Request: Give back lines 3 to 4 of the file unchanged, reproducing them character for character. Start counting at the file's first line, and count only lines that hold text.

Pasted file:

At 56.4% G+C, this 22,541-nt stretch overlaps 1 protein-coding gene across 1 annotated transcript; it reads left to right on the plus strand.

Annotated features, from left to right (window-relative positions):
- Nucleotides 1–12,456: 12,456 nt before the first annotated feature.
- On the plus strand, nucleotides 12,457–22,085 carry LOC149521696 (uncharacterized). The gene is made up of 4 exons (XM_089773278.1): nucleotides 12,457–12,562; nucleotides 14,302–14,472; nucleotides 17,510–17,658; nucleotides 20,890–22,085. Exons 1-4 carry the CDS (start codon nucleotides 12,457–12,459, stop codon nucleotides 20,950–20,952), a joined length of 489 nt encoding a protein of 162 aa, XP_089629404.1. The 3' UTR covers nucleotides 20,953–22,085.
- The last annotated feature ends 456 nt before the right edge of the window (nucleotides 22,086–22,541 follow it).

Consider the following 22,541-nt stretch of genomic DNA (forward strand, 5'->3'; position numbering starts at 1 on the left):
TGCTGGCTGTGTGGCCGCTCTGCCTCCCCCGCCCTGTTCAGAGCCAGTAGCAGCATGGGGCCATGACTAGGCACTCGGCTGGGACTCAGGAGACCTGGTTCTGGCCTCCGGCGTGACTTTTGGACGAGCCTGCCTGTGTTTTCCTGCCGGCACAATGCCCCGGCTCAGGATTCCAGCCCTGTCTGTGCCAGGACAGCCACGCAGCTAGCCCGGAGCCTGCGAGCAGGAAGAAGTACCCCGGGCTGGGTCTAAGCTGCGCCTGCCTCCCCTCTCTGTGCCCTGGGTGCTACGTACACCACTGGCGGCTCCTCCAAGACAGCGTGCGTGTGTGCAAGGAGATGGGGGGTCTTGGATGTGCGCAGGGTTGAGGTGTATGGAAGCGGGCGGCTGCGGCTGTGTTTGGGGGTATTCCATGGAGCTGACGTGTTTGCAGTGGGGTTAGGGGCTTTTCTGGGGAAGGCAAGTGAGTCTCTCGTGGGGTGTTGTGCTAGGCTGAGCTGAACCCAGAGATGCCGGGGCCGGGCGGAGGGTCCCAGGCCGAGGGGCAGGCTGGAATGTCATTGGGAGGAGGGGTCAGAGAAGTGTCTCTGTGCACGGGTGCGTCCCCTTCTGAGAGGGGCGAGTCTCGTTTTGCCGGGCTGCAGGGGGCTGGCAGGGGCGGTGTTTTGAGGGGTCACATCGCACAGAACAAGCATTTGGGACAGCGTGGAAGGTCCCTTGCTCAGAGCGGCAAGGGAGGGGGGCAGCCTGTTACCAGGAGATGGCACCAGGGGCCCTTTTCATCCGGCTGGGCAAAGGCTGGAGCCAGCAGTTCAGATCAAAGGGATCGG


- Nucleotides 1–12,456: 12,456 nt before the first annotated feature.
- On the plus strand, nucleotides 12,457–22,085 carry LOC149521696 (uncharacterized). The gene is made up of 4 exons (XM_089773278.1): nucleotides 12,457–12,562; nucleotides 14,302–14,472; nucleotides 17,510–17,658; nucleotides 20,890–22,085. Exons 1-4 carry the CDS (start codon nucleotides 12,457–12,459, stop codon nucleotides 20,950–20,952), a joined length of 489 nt encoding a protein of 162 aa, XP_089629404.1. The 3' UTR covers nucleotides 20,953–22,085.